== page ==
Nintendo Answers Amiibo Fan Frustration

Nintendo’s Amiibo toys are selling well; almost too well, depending on who you’re asking. Fans are frustrated that many specific models are very hard to get, unless you’re willing to pay a lot on sites like eBay. Nintendo wants you Amiibo-hungry diehards to know it’s going to be okay, thanks to ramped-up shipping efforts and re-issues of Amiibo that have already ended their planned production runs.

Here’s Nintendo’s statement in its entirety, but the key takeaway is that they’re planning to bring back some old favorites, and that they’re also looking to improve the value proposition of Amiibo in general, through both lower-cost Animal Crossing Amiibo cards instead of figurines, and a new app for Wii U that lets you use your Amiibo with some “greatest hits”-style levels and scenes from favorite NES and SNES games.

We appreciate the enthusiasm that our fans continue to show toward amiibo. Sales for the product have exceeded our expectations. We understand how frustrating it can be at times if consumers are unable to find certain figures, and we apologize for that.

We’re trying to meet the demands of our fans and consumers by increasing the amount of amiibo we manufacture and ship to retail. We may continue to see consumer demand outpace supply levels for certain characters at times, but we will do our best to prevent that from happening.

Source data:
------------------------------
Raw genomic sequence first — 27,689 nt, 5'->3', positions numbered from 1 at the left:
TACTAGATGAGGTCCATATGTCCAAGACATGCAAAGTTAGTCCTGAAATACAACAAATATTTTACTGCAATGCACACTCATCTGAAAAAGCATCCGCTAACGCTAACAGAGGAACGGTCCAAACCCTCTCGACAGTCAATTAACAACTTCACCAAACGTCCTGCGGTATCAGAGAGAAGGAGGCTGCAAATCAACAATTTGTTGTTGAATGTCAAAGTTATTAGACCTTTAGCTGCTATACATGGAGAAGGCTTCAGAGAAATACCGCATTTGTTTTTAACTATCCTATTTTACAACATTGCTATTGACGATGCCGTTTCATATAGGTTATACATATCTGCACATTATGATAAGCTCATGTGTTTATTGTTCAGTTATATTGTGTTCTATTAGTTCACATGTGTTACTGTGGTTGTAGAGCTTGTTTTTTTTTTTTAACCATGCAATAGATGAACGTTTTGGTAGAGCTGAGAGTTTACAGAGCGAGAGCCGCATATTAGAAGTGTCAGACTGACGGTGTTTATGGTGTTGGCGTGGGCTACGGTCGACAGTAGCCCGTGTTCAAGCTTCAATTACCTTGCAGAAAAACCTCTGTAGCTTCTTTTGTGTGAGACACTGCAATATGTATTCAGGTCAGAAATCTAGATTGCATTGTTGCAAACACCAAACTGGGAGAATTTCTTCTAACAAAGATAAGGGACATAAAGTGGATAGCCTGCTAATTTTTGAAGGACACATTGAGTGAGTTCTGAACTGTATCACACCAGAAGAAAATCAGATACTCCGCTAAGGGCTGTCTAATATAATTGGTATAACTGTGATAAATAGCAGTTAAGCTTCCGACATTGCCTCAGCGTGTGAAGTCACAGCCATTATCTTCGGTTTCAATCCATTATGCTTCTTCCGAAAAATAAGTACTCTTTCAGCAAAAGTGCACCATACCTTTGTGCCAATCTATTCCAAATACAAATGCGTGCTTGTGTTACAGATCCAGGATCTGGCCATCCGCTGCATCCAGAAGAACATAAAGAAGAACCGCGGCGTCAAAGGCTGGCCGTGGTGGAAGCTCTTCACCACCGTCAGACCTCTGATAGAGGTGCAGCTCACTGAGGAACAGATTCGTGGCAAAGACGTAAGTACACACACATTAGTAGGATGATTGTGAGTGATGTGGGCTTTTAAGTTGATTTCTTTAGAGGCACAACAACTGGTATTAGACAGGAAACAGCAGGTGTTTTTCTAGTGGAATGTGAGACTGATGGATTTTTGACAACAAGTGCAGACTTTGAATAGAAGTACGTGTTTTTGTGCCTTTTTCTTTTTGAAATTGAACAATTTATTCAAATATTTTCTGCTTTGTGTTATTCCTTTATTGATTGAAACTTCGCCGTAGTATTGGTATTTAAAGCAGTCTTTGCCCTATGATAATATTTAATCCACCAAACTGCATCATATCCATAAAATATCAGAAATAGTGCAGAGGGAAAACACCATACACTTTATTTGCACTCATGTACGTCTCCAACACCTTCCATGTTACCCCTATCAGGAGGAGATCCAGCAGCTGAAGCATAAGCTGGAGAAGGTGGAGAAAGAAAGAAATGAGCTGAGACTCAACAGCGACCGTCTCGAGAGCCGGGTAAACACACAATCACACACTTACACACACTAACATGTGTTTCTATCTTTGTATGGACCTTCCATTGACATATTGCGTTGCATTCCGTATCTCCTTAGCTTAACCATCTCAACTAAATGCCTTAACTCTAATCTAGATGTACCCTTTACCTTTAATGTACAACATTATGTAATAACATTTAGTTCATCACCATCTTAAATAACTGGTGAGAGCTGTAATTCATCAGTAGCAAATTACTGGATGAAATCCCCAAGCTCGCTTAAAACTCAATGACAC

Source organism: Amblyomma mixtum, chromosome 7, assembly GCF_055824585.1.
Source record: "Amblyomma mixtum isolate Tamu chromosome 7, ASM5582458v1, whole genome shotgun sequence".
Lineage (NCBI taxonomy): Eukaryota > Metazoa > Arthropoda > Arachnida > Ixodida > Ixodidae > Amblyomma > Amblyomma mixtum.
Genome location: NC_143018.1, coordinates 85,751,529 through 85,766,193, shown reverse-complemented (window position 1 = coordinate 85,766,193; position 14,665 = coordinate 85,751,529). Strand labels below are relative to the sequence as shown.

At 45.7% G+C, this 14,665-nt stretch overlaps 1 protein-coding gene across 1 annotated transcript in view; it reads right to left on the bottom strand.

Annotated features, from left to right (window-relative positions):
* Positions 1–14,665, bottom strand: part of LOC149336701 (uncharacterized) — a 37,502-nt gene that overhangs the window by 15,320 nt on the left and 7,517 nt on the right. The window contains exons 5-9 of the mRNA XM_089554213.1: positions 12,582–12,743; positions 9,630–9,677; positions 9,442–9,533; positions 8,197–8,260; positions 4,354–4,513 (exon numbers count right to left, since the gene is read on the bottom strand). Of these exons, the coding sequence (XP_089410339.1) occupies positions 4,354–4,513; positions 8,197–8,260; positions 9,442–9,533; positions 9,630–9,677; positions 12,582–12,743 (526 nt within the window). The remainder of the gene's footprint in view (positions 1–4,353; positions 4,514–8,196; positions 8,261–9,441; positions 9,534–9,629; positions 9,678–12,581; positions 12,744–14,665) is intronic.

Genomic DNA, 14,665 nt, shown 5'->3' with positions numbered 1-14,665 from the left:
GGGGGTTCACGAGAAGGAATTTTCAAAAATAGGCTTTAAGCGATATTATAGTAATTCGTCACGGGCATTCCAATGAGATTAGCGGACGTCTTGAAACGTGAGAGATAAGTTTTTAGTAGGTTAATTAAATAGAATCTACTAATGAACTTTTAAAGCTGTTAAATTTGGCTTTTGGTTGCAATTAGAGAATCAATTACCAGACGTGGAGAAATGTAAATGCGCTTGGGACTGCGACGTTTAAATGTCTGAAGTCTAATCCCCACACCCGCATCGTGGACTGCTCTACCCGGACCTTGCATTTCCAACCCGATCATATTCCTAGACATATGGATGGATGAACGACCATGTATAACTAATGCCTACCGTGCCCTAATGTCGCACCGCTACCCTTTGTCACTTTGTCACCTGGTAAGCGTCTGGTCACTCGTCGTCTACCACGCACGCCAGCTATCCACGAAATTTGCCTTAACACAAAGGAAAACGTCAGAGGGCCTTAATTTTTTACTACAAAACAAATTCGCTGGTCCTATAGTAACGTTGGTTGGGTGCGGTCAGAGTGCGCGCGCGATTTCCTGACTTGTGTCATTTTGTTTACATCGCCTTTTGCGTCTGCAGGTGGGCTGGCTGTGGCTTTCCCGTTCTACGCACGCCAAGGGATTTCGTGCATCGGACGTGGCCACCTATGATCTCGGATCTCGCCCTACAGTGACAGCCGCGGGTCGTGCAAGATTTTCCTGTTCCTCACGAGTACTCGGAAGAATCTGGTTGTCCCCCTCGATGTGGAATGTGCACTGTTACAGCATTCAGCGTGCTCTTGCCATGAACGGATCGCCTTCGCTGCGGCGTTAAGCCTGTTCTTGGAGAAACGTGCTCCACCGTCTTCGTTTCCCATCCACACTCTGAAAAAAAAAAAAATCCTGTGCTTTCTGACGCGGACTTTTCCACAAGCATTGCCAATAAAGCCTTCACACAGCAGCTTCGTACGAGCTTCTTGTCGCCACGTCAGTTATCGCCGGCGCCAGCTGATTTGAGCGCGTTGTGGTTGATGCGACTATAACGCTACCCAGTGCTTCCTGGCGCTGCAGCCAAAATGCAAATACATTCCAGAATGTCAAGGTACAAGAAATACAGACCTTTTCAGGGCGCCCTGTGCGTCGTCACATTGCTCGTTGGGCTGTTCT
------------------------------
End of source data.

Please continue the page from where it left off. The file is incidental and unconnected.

As our library of amiibo continues to grow, some figures will be easier to find than others. We are constantly looking for the opportunity to reissue amiibo and are already making plans to bring back some currently out-of-stock amiibo figures. Stay tuned for details.

Nintendo plans to make it easier for consumers to know when new amiibo are on the way, through Nintendo press announcements, timely updates on our social media channels and working closely with retailers.

We remain committed to keeping amiibo affordable and easy to access as a platform to enhance game-play experiences. These plans include Animal Crossing amiibo cards that will become available by the end of 2015, and a free-to-download app for Wii U called amiibo tap: Nintendo’s Greatest Bits that launched on April 30, 2015, that lets consumers enjoy playable scenes from certain NES and Super NES games with amiibo.

Here’s what I take away from this: Nintendo’s Amiibo toys have indeed been the jackpot the company was hoping for, and they’re only likely to become better, more expansive and more feature-rich as the company looks to double-down on that initial success.